Chromium web browsers, including Google Chrome and Microsoft Edge, will soon gain valuable security support from Intel. Both browsers will benefit from Intel Control-flow Enforcement Technology (CET) protection, providing they are running on devices powered by Intel’s 11th generation CPUs.
The CET security feature prevents exploits from hijacking an application’s usual control-flow transfer instructions, which is a method sometimes employed by attackers to inject malicious code. In particular, CET should protect against Return Oriented Programming (ROP) and Jump Oriented Programming (JOP) attacks.
“JOP or ROP attacks can be particularly hard to detect or prevent because the attacker uses existing code running from executable memory in a creative way to change program behavior,” Baiju V Patel, Security Fellow, Client Computing Group. Intel explains. “What makes it hard to detect or prevent ROP/JOP is the fact that an attacker uses existing code running from executable memory. Many software-based detection and prevention techniques have been developed and deployed with limited success.”
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However, because Intel CET is a hardware-based security solution, only Chromium browsers running on devices with 11th generation Intel CPUs, which were released last year, will have access to this feature.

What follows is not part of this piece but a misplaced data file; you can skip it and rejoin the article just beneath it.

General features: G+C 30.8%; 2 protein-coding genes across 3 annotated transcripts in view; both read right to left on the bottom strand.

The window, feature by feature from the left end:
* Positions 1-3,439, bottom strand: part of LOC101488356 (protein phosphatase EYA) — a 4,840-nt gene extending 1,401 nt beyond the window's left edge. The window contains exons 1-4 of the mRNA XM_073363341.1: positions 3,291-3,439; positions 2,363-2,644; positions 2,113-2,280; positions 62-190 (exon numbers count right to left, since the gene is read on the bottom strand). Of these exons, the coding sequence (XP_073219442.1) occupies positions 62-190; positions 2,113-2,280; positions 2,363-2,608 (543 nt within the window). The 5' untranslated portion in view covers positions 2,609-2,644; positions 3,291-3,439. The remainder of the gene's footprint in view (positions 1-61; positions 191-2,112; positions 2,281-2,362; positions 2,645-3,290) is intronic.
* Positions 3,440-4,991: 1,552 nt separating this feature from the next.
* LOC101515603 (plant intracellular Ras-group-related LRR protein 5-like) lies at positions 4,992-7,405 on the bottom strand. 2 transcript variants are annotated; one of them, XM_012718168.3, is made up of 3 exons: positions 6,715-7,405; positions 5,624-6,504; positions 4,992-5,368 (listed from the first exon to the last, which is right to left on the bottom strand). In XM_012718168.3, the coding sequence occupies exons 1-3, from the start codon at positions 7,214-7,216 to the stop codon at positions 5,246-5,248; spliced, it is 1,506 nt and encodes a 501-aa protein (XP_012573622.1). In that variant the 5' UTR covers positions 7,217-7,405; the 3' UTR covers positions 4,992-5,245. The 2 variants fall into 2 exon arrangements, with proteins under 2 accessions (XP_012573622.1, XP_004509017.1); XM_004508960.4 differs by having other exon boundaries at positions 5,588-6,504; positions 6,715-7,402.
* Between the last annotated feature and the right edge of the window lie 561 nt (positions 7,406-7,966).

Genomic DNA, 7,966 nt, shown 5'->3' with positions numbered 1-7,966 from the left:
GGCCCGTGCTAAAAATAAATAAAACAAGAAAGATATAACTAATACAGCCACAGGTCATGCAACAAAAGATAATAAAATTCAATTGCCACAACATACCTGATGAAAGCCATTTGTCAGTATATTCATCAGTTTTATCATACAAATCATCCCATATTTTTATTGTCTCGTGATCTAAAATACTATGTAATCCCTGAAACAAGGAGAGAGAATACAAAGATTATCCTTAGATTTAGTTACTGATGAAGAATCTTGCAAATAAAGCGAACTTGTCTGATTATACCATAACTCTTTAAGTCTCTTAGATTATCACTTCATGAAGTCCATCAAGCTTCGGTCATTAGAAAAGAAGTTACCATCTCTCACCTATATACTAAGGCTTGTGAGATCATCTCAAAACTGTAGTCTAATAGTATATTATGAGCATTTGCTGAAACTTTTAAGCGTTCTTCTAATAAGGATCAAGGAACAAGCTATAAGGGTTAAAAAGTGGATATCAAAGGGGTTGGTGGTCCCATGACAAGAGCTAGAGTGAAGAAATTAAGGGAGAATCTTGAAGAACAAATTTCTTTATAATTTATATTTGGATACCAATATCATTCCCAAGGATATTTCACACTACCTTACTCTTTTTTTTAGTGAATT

Windows 10 users can check if their device is making use of Intel CET by activating Task Manager, clicking on the "Details" tab, and choosing "Select Columns". By ticking “Hardware-enforced Stack Protection, individuals will be able to see which processes support the Intel CET feature. Hardware-enforced Stack Protection is the name of the implementation that Windows 10 devices use to support Intel CET.
Web browsers have to be increasingly careful against cyberattacks, with fake extensions, in particular, proving to be a popular method of infecting victims with malicious code. In addition to Chromium browsers, Mozilla has also confirmed that it is exploring ways of adding support for Intel CET in Firefox.
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Barclay has been writing about technology for a decade, starting out as a freelancer with ITProPortal covering everything from London’s start-up scene to comparisons of the best cloud storage services. After that, he spent some time as the managing editor of an online outlet focusing on cloud computing, furthering his interest in virtualization, Big Data, and the Internet of Things.